I wish I could take credit for pie night, but I can’t. When I was working at Deloitte, one of my colleagues was an incredibly cool guy, who, on top of his just genuine nice-ness, also introduced me to the concept of pie night. What is pie night, you ask?
For most people*, one of the worst things about a great Thanksgiving is that you spend the day eating a ton of rich, savory foods… and by the time it’s time for dessert, you’re full. So, either you skip dessert with the reasoning that you’ve eaten plenty, or you eat it but you don’t enjoy it because you’re too full to fully appreciate it.
So, to solve this (admittedly luxury) problem, pie night comes in. The night before Thanksgiving, we forgo dinner. Instead, we make and eat pie for dinner. Our tradition for pie night also involves inviting our neighbors and good friends over to share, and of course, there are always leftovers for Thanksgiving.
This year, we made ten pies and an English trifle–definitely our most ambitious pie night to date. Which, of course, makes sense, because with three young kids and a baby on the way, we obviously had nothing else going on. And with Kullervo busy at work, it was totally not at all stressful for either of us. Ultimately, Kullervo made all but one of the pie crusts, and the three fruit pies, and their lattice crust tops. I made the trifle and the other seven pies.
That said, here is our spread.
*Note that I say for most people. That’s because I actually don’t like most traditional** Thanksgiving food. I am not a huge poultry eater, I don’t eat potatoes, stuffing confuses me, and green bean casserole sounds weird.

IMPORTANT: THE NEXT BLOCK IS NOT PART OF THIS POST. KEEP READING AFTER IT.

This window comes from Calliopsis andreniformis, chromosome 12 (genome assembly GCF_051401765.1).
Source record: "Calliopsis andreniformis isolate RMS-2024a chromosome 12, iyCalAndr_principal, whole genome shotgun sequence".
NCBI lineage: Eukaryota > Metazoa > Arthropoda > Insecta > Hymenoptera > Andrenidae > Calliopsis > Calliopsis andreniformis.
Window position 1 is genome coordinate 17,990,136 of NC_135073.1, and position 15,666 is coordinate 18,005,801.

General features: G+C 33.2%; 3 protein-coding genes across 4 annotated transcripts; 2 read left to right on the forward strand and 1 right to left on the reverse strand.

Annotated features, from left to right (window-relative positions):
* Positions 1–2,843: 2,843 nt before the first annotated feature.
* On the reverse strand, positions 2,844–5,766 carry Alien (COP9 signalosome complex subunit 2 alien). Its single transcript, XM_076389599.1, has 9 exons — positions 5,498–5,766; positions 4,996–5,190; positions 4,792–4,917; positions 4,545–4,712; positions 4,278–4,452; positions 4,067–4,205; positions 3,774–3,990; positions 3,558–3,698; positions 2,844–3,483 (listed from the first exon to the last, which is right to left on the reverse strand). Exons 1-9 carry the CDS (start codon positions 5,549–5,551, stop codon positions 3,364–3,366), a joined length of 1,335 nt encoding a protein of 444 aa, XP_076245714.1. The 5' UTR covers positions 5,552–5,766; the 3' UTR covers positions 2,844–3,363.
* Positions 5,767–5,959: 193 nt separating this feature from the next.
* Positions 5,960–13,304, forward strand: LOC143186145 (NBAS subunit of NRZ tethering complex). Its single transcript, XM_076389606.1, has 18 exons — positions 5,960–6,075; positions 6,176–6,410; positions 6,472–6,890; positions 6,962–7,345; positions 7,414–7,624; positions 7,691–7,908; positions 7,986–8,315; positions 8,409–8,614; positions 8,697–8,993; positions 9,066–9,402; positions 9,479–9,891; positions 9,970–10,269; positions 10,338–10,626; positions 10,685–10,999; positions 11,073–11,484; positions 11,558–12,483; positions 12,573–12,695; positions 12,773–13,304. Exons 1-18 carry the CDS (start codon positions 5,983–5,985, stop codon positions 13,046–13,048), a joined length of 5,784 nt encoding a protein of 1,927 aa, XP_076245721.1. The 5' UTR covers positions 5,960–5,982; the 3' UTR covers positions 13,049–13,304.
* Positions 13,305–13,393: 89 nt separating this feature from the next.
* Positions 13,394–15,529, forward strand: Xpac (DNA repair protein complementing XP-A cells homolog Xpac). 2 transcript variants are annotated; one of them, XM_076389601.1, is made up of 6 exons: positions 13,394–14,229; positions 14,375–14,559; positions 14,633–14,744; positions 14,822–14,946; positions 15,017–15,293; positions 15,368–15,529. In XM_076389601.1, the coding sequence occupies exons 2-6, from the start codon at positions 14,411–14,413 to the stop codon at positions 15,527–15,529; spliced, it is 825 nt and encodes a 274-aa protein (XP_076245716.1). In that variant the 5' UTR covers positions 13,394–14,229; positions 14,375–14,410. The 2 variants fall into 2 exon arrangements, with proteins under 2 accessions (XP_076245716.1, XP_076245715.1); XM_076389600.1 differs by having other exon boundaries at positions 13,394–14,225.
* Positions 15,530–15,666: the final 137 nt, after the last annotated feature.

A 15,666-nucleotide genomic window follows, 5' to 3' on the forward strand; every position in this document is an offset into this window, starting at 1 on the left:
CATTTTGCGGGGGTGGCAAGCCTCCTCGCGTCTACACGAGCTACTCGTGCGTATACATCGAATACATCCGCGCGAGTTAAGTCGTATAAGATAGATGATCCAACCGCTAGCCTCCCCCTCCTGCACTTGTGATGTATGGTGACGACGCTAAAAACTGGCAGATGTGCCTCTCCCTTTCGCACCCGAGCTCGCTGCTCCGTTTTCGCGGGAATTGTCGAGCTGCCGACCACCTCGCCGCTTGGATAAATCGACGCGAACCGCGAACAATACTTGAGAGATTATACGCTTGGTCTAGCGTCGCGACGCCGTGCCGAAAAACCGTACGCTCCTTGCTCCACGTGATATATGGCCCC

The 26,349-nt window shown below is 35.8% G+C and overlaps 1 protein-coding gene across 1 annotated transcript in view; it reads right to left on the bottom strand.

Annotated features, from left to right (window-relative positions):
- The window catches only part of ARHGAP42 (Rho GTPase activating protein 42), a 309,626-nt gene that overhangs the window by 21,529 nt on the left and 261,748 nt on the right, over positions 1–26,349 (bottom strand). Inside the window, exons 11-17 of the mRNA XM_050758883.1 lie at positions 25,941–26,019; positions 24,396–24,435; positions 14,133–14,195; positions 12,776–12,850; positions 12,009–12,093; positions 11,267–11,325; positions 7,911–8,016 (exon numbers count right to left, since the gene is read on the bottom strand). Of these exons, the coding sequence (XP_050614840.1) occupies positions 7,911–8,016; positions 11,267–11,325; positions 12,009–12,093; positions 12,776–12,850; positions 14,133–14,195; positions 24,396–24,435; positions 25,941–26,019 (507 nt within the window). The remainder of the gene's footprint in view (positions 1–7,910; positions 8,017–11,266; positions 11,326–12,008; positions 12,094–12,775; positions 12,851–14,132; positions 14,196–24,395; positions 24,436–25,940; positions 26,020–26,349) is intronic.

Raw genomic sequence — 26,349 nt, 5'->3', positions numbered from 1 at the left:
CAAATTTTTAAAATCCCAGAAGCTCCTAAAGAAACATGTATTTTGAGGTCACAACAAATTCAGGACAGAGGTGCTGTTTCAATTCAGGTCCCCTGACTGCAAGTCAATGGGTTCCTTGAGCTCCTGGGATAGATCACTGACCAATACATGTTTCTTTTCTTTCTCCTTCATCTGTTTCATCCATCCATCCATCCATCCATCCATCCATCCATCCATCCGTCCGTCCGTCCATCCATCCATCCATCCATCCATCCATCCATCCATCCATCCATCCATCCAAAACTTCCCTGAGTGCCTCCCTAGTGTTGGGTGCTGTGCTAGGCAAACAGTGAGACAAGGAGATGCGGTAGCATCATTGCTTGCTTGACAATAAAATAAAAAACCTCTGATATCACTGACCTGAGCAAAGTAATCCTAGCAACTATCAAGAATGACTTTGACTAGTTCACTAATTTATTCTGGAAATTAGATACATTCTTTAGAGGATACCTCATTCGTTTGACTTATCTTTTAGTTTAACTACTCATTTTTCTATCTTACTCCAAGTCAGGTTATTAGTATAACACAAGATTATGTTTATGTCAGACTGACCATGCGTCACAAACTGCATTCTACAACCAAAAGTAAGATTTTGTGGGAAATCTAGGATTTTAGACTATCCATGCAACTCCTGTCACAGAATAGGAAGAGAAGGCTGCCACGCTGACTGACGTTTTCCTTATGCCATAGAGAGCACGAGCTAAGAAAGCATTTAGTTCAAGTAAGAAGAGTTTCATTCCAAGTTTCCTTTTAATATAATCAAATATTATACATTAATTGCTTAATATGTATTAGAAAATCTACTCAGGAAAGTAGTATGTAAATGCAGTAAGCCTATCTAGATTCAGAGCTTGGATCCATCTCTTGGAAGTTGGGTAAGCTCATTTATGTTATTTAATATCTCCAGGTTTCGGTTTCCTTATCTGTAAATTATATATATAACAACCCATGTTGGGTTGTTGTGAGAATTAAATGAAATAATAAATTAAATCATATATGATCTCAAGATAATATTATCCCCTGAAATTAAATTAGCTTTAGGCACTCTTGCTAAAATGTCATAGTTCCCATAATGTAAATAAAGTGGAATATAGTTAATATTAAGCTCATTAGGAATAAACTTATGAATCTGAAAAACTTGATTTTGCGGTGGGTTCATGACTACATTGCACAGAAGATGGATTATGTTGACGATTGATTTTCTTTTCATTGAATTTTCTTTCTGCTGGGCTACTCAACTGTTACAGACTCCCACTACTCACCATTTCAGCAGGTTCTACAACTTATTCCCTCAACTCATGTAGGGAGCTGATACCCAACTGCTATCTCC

**We have spent most of the the last seven Thanksgivings with some of our absolute best friends in the world, and they always bring food that I love–butternut squash dishes, and a baked corn dish that’s insanely good… really, everything they’ve ever made for me to eat has been amazing.
***The butternut squash pie was the very first pie that I have ever invented. I steamed a squash and pureed it. While I was doing that, I boiled two beets that I had peeled and quartered in water with vanilla and sugar added to it, until the liquid was very syrupy. I took the squash and made a variation on a pumpkin pie recipe, using only cinnamon and a bit of vanilla (instead of also incorporating ginger, nutmeg, and clove). I pureed the beet concoction, and my plan was to try to spread it into the pie to give a marbleized effect. It didn’t spread into it really well, but I did my best. And it tasted quite good!